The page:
peripersonal

peripersonal

(pĕr″ĭ-pŭr′sŭn-ĭl)
Near the body; within arm's reach.
References in periodicals archive ?
Those with anxiety traits were found to have larger peripersonal space.
Researchers classified those who reacted more strongly to further away stimuli as having a large 'defensive peripersonal space' (DPPS).
An extended body space (a body with longer limbs occupies more volume than a normal body) affects also the special space surrounding our body that is called peripersonal space -- a space that when violated by objects or other people can be experienced as a threat or intimacy, depending on the context.
Among the topics are cortical and thalamic pathways for multisensory and sensorimotor interplay, multisensory integration through neural coherence, animal and human studies of spatial and temporal features of multisensory processes, the late development of multisensory integration in humans, peripersonal space as a multisensory interface for body-object interactions, the body in a multisensory world, and a multisensory perspectives on human auditory communication.
Patients may neglect their own personal space, the peripersonal space that is within their reach, or the far space beyond their reach (Robertson & Halligan, 1999).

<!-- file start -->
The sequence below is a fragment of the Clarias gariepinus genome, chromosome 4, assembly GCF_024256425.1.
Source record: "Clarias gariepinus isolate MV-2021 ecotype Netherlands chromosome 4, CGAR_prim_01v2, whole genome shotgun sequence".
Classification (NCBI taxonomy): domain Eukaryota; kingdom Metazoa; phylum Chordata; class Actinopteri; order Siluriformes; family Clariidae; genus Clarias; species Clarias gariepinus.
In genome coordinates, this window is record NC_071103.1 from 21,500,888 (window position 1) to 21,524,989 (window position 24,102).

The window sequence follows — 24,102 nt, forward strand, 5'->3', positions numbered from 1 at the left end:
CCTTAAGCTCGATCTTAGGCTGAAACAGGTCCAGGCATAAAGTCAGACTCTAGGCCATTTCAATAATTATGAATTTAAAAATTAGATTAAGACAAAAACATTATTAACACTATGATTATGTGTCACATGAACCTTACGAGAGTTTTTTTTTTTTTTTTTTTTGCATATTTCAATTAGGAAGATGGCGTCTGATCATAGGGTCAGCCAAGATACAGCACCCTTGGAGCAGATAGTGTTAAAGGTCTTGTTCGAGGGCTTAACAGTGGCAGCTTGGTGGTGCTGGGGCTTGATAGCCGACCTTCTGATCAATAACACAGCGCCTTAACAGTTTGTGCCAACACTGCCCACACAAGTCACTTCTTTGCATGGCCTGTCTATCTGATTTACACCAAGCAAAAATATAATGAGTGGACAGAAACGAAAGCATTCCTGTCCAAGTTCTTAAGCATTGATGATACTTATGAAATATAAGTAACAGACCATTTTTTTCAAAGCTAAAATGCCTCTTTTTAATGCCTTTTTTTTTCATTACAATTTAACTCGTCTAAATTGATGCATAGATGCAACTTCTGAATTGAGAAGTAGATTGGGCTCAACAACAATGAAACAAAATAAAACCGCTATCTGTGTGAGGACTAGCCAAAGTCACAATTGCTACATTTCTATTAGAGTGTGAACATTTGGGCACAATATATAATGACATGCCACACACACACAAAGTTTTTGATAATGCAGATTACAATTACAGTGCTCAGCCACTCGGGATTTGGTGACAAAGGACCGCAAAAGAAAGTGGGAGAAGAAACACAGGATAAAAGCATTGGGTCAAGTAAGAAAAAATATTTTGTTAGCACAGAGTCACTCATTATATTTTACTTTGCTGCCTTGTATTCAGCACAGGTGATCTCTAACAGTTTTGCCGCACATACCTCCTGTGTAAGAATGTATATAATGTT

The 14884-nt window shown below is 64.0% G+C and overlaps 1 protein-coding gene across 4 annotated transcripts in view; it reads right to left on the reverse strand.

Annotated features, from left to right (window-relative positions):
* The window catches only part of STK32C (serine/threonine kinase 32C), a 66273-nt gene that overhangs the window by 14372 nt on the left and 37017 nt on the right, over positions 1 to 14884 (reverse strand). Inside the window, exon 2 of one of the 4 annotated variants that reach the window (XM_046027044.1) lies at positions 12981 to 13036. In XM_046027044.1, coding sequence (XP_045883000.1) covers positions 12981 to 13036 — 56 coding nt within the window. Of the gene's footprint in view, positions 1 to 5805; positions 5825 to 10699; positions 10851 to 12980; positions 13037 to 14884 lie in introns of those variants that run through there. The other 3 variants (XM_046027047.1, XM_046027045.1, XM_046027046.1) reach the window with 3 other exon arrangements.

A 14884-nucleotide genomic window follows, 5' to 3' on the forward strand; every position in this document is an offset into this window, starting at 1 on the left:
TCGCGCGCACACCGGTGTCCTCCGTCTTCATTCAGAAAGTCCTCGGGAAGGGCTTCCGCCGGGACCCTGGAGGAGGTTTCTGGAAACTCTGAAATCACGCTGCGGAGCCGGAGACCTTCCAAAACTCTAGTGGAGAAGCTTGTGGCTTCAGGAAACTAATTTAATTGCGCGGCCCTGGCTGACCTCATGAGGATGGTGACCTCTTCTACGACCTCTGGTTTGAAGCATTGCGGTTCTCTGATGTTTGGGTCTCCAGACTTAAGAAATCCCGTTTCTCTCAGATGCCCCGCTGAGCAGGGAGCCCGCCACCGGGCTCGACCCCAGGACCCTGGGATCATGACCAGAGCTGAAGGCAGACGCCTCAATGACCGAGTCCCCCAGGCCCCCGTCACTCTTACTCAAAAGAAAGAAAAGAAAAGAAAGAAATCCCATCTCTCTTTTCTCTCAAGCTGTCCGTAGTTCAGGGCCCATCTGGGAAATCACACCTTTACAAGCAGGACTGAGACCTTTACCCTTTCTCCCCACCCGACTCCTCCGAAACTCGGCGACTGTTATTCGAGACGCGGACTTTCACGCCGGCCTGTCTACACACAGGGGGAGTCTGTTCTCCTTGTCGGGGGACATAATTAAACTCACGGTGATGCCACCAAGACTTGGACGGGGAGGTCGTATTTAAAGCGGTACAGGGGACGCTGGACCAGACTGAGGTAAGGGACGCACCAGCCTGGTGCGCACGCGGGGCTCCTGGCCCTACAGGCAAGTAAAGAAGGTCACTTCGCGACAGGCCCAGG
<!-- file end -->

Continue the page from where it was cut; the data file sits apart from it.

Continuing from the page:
The 22 articles cover the methodology of imagery and visuo-spatial functions (including early methods for assessment, expectancy manipulations and object-location memory, the image scanning paradigm and the use of transcranial magnetic stimulation), models and components of imagery and visuo-spatial processes (including neural bases and cognitive mechanisms, working memory, the episodic buffer, numerical representation, and motor components), aging (including working memory, imagery, object-location memory in aging and dementia, relationships to mental deterioration and using visual imagery in verbal associative learning), and neuropsychological aspects (navigation, visuomotor control, peripersonal space, illusions, and unilateral neglect syndrome).
These spatial frames can be described as personal, peripersonal and extrapersonal (Robertson & Halligan, 1999).